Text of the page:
Share This


The evolution of bone-conduction hearing devices from the 1400s’ rudimentary designs to today’s advanced models has greatly improved hearing for individuals with conductive or mixed hearing loss. This article delves into the history and technical advancements over the years, as well as shedding light on the challenges and choices faced by users and clinicians.


The history of bone-conduction hearing and bone-conduction hearing devices (BCDs) goes back to the 1400s and has been described in great detail by Murdy and Tjellström [1]. Most likely, the Italian physician G Cardano developed the first BCD. He used a rod placed between someone’s teeth, attached to a musical instrument, enabling a subject with hearing loss to hear the music.

Later on, a similar rod was connected to a kind of horn into which a speaker had to talk. That application was not very successful. Major steps forward took place during the technological revolution, in the early 1900s. In 1933, an electronic BCD was developed with microphone, amplifier and an actuator (vibrator), to be placed on the mastoid, kept in place by a steel headband. Owing to miniaturisation, in the mid-1950s, BCDs were fixed into the arms of eyeglasses, replacing the headband [1]. All these devices are referred to as ‘conventional BCDs’.

A BCD needs a powerful amplifier to stimulate the cochlea, as bone conduction is not efficient. Hearing thresholds, obtained with a standard bone-conduction actuator connected to a hearing device, were approximately 50 dB worse than when that device was coupled to the ear with an earphone. Furthermore, the efficiency of BCDs depends on the (acquired) pressure with which the actuator is pressed against the skin, which might lead to skin problems [2,3].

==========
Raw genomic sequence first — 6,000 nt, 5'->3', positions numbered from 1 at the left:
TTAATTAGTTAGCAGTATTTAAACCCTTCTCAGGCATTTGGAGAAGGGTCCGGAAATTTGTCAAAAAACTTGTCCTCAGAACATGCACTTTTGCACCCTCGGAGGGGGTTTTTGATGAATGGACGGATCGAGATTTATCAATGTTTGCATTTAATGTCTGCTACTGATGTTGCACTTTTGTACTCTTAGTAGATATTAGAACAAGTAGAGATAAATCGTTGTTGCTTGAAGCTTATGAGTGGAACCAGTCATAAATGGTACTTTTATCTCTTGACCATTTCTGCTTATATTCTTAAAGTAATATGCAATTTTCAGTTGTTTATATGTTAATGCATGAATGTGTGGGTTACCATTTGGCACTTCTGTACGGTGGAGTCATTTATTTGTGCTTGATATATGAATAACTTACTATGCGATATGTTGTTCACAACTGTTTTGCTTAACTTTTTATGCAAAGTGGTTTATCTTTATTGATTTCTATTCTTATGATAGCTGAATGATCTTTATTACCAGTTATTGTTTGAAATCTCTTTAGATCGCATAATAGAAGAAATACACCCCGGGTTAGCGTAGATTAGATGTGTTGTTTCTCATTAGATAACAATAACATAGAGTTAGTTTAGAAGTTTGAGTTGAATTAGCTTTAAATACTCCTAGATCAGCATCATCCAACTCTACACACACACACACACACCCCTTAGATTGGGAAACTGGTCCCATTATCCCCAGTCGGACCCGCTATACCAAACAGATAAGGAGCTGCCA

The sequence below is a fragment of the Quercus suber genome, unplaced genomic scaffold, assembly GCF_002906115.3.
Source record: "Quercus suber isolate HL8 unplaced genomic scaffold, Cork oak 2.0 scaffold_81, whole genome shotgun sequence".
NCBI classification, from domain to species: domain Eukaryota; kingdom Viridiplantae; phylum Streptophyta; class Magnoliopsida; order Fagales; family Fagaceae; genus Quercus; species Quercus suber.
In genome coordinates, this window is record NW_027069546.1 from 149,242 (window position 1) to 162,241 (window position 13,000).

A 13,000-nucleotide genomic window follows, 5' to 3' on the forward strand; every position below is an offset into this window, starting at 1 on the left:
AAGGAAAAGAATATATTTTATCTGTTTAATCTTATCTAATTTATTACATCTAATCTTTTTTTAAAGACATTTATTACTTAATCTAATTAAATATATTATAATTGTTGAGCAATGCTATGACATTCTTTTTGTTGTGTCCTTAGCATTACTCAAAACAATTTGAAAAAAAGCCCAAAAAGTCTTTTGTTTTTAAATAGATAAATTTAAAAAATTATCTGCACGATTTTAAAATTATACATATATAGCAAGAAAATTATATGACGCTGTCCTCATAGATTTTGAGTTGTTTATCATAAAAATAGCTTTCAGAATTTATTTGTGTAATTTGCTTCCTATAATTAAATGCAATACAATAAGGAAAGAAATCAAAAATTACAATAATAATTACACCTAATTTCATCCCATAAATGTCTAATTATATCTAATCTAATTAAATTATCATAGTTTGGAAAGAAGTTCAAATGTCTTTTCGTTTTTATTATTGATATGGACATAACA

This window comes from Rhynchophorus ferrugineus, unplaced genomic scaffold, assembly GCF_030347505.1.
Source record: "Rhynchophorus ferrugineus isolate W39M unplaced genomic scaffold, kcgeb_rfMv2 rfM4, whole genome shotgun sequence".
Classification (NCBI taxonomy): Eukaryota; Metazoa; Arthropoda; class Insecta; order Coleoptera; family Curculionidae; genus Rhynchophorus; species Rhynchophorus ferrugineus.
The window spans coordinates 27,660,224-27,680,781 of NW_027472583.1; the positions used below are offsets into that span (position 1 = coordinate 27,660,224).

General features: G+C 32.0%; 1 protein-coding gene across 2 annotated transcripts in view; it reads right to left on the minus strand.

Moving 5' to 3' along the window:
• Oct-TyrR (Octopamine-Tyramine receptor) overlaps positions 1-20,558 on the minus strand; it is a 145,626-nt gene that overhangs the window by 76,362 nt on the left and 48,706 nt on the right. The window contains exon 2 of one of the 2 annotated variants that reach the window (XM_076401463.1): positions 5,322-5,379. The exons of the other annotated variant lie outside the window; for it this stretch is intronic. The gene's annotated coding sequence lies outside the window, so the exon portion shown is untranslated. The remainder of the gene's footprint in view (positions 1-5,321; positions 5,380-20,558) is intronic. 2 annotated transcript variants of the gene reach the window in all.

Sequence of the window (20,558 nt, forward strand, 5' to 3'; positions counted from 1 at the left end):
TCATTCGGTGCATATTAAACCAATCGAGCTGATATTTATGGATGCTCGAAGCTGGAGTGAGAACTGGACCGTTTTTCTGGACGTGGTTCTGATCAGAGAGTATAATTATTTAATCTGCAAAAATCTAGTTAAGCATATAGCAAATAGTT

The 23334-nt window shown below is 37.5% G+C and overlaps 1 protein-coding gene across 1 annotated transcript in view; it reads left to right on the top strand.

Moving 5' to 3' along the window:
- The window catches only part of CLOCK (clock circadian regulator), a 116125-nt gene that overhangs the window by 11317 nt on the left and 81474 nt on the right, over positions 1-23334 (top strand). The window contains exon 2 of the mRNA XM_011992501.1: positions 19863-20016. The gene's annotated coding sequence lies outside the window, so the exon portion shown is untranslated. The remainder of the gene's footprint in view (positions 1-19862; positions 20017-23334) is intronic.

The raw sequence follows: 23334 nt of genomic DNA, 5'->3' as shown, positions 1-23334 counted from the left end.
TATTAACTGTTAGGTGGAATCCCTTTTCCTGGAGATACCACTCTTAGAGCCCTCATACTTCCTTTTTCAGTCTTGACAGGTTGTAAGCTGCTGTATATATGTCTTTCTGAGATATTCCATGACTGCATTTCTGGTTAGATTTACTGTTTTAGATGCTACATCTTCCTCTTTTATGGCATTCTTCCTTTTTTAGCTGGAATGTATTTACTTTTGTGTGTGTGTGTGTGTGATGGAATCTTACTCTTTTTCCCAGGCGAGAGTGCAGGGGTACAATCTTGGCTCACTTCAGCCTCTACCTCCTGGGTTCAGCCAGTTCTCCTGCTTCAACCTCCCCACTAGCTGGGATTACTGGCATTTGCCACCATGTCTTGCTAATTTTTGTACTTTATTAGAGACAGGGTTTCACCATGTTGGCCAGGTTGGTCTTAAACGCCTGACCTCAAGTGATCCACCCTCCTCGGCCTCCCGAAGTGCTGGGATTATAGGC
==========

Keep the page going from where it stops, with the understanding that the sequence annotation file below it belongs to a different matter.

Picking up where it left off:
"He used a rod placed between someone’s teeth, attached to a musical instrument, enabling a subject with hearing loss to hear the music"

The skin and tissue layers between the actuator and the skull contribute to the inefficiency of BCDs as they attenuate the vibrations considerably [1,2]. Tjellström and Håkansson had the idea to bypass the skin and tissue layers using a skin-penetrating titanium implant, anchored in the mastoid bone, referred to as the percutaneous BCD (or pBCD) [1,2]. A specially developed audio processor was coupled to the implant (creating the ‘Baha device’). Measurements showed improved gain in the order of 10‑15 dB [2].


Figure 1. Examples of three different types of BCD. Images provided by Oticon Medical, Askim,
Sweden; Cochlear BAS, Gothenburg, Sweden and Med-El, Innsbruck, Austria, respectively.